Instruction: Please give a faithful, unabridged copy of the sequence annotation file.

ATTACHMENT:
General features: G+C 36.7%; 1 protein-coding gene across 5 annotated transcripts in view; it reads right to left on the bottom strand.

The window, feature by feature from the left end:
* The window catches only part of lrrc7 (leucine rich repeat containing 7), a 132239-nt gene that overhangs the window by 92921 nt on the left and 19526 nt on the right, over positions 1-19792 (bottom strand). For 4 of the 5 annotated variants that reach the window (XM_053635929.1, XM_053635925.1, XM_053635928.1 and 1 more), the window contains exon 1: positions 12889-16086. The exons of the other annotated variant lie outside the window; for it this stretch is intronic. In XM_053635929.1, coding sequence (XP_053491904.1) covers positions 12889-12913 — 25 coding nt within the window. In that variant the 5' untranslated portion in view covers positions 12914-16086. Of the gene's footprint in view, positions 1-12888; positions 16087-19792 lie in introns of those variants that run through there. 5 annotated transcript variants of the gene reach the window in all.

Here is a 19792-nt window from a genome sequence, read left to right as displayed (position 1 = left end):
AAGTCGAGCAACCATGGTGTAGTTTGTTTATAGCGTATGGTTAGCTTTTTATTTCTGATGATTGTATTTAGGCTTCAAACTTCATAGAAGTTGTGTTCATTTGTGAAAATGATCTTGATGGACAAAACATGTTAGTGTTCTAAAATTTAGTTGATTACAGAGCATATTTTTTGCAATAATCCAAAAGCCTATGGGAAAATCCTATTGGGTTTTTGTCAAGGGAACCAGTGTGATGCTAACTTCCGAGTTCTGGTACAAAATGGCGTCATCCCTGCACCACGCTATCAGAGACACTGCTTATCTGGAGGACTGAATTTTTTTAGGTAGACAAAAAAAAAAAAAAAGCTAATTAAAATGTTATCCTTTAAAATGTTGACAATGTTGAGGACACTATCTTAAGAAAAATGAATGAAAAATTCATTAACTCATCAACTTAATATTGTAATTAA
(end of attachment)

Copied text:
General features: G+C 36.7%; 1 protein-coding gene across 5 annotated transcripts in view; it reads right to left on the bottom strand.

The window, feature by feature from the left end:
* The window catches only part of lrrc7 (leucine rich repeat containing 7), a 132239-nt gene that overhangs the window by 92921 nt on the left and 19526 nt on the right, over positions 1-19792 (bottom strand). For 4 of the 5 annotated variants that reach the window (XM_053635929.1, XM_053635925.1, XM_053635928.1 and 1 more), the window contains exon 1: positions 12889-16086. The exons of the other annotated variant lie outside the window; for it this stretch is intronic. In XM_053635929.1, coding sequence (XP_053491904.1) covers positions 12889-12913 — 25 coding nt within the window. In that variant the 5' untranslated portion in view covers positions 12914-16086. Of the gene's footprint in view, positions 1-12888; positions 16087-19792 lie in introns of those variants that run through there. 5 annotated transcript variants of the gene reach the window in all.

Here is a 19792-nt window from a genome sequence, read left to right as displayed (position 1 = left end):
AAGTCGAGCAACCATGGTGTAGTTTGTTTATAGCGTATGGTTAGCTTTTTATTTCTGATGATTGTATTTAGGCTTCAAACTTCATAGAAGTTGTGTTCATTTGTGAAAATGATCTTGATGGACAAAACATGTTAGTGTTCTAAAATTTAGTTGATTACAGAGCATATTTTTTGCAATAATCCAAAAGCCTATGGGAAAATCCTATTGGGTTTTTGTCAAGGGAACCAGTGTGATGCTAACTTCCGAGTTCTGGTACAAAATGGCGTCATCCCTGCACCACGCTATCAGAGACACTGCTTATCTGGAGGACTGAATTTTTTTAGGTAGACAAAAAAAAAAAAAAAGCTAATTAAAATGTTATCCTTTAAAATGTTGACAATGTTGAGGACACTATCTTAAGAAAAATGAATGAAAAATTCATTAACTCATCAACTTAATATTGTAATTAA